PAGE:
The implantable portion of the system includes: (1) electrodes that lie in close proximity to or actually within the brain, (2) a control module that contains a battery and all the electronics for sensing, recording and controlling brain activity, (3) electrically conducting wires that connect the control module to the electrodes, (4) a buzzer providing an acoustic signal or electrical “tickle” indicating that a neurological event has been detected, and (5) an input-output wire coil (or antenna) used for communication of the implanted system with any and all external equipment. The battery that provides power for the system and an electronics module are both contained within a metal shell that lies, in one embodiment, under the patient's scalp. The metal shell, which contains the electronics module and the battery collectively, forms the control module.
All electrodes connect by way of electrically conducting wires to electrical terminals that are formed into the metal shell. The electronics module is electrically joined to the brain electrodes by way of the shell's electrical terminals, which are electrically joined to the wires that connect to the brain electrodes.
An important aspect of the preferred embodiment of this device is the fact that the shell containing the electronics module and the battery, i.e. the control module, is to be placed in the cranium of the skull at a place where a significant volume of bone is removed. By placing the entire system within the cranium, (as opposed to having some wires extending into or through the patient's neck to a control module in the chest) the probability of wire breakage due to repeated wire bending is significantly reduced. However, the present invention also envisions the placement in the chest or abdomen of a control module if a large battery or a large volume electronics module dictates such a large size for the control module that it cannot be conveniently placed within the cranium. Such a thoracic or abdominal placement of a control module would typically require wires to be run through the patient's neck.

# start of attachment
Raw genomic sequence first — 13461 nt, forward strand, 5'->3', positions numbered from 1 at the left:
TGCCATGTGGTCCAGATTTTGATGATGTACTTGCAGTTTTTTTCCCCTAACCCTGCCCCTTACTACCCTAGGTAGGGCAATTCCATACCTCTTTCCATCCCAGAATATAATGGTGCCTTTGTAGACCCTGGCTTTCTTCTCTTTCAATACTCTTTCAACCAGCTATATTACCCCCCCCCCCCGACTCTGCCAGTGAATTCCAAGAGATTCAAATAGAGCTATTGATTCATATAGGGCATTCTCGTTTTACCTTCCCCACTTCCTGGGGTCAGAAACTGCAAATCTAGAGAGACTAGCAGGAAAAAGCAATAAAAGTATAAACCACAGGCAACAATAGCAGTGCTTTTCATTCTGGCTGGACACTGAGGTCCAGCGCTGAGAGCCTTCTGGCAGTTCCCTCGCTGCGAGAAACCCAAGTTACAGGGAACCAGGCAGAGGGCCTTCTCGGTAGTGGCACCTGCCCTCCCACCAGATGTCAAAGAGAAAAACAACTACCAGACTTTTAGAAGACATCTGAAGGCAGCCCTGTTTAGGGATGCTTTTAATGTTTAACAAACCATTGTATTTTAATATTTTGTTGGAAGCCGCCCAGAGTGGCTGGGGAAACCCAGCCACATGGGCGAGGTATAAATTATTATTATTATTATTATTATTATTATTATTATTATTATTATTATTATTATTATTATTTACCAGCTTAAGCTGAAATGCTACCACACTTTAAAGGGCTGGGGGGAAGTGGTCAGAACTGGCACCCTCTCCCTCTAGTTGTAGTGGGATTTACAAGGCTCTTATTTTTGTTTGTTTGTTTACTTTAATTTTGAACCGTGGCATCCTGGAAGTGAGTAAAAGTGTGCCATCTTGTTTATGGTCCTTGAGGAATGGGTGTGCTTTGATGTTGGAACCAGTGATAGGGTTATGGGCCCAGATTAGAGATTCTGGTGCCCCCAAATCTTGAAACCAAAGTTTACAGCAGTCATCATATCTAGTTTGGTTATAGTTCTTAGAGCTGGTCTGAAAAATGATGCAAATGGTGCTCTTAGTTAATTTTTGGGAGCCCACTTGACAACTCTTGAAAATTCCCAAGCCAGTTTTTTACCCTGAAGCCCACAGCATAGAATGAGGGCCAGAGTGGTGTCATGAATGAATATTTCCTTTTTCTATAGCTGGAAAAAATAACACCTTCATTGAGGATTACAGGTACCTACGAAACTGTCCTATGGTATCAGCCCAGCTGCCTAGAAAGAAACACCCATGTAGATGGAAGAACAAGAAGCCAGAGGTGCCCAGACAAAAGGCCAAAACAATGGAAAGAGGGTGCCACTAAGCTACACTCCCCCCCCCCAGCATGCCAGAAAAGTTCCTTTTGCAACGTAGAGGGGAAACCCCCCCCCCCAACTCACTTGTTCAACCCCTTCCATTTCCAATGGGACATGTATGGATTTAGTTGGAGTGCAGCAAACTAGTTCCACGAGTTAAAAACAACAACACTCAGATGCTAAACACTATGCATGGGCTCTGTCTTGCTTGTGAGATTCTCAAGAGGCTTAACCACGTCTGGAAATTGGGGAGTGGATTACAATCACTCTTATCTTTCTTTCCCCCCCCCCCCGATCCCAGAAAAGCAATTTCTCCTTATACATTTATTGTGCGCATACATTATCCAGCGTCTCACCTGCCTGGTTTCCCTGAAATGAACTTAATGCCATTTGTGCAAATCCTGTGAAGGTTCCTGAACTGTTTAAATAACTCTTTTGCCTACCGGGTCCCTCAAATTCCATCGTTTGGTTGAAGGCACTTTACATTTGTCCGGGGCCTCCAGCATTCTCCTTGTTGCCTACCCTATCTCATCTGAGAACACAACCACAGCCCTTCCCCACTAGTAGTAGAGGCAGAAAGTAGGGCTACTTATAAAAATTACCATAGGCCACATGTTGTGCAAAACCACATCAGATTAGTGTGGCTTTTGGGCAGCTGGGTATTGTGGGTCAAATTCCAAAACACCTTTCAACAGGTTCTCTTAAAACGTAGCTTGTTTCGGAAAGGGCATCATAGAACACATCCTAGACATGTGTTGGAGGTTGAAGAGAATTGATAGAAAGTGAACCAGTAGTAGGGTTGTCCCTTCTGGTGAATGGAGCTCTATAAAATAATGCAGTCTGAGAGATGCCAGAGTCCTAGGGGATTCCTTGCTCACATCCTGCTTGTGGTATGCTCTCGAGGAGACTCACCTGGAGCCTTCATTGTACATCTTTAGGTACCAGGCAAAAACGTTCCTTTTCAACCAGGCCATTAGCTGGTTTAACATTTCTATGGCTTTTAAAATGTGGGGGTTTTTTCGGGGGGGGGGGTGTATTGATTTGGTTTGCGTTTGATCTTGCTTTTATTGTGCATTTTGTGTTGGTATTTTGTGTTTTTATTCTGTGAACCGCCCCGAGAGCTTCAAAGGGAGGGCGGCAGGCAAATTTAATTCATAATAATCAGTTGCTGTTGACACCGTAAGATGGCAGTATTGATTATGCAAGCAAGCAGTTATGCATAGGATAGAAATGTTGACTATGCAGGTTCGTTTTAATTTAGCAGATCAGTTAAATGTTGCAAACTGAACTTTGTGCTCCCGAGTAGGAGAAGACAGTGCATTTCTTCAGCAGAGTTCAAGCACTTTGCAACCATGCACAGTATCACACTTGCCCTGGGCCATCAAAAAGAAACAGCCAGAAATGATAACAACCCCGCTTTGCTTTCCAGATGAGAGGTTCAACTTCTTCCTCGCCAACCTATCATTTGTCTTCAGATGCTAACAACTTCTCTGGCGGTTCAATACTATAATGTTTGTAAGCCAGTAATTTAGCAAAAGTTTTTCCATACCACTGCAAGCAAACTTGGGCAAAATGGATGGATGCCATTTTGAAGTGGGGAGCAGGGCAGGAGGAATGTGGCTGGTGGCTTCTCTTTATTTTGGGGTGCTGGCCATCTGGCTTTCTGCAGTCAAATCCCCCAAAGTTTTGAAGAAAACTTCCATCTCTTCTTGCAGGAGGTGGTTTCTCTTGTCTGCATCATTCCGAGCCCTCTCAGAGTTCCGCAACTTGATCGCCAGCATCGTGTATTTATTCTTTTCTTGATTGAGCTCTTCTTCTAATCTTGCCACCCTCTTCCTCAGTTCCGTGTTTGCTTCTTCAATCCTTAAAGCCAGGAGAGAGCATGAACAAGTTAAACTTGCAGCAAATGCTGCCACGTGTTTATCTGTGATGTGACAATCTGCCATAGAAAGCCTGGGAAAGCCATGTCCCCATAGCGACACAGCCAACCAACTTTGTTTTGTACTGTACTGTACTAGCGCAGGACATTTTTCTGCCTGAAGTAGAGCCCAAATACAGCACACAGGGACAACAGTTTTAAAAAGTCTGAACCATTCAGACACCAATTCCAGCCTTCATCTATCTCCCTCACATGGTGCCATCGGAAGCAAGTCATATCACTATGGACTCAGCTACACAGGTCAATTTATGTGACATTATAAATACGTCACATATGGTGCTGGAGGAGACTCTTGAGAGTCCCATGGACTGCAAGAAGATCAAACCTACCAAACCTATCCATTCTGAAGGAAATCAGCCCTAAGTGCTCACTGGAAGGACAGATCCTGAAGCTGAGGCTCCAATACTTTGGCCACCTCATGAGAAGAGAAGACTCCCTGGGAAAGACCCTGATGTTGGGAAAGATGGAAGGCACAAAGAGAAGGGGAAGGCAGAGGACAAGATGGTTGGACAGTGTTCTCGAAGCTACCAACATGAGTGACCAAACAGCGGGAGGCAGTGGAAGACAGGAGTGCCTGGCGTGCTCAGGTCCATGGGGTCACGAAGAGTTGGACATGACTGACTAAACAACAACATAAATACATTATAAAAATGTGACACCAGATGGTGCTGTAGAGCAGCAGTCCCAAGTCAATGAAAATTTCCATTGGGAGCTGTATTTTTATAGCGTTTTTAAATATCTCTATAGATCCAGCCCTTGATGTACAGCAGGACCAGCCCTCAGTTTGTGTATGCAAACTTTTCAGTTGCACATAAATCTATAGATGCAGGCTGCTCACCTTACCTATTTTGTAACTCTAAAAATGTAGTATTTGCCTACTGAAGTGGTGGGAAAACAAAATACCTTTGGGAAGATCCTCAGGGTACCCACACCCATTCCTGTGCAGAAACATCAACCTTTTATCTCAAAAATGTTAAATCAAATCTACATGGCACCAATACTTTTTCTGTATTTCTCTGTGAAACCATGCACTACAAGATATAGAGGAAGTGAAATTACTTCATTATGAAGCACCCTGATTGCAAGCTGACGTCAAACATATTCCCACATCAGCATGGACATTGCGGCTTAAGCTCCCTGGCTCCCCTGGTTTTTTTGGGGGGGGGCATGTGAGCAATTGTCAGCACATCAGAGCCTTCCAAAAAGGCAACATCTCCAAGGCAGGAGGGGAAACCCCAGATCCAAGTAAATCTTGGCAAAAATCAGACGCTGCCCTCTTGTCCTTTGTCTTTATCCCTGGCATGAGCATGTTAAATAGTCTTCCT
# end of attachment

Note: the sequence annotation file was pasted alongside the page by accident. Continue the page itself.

The present invention also envisions the utilization of an intracranial system for the treatment of certain diseases without placing wires through the neck. Specifically, an alternative embodiment of the invention envisions the use of electrodes in or on the brain with an intracranial control module used in conjunction with a remote sensor/actuator device implanted elsewhere in the patient's body. For example, blood pressure could be sensed with a threshold or, for example, 150 mm Hg, and if that pressure is exceeded, a signal transmitted by electrical conduction through the body from the remote sensor/actuator device could be received at the control module, which would initiate brain stimulation in such a way as to reduce the blood pressure. Conversely, if the brain perceives pain and generates a corresponding signal detectable by the intracranial control module, a signal could be sent by electrical conduction through the body to the remote sensor/actuator device, which would provide responsive electrical stimulation to locally stimulate a nerve, thereby reducing the perception of that pain. In still another embodiment, if a precursor of an epileptic seizure is detected, the remote sensor/actuator could be used to electrically stimulate one or both vagis nerves so as to stop the epileptic seizure from occurring. Such a remote device could be located in the trunk of the patient's body. In an embodiment of the invention, a remote sensor/actuator may be used to deliver instantaneous, intravenous, intraperitoneal, subdural or intraventricular (of the brain) therapeutic chemicals, including medication, neurotransmitters and ionic substances, alone or in conjunction with electrical stimulation. Such a remote sensor/actuator is disclosed in the above referenced U.S. Pat. No. 6,016,449 by Fischell et al.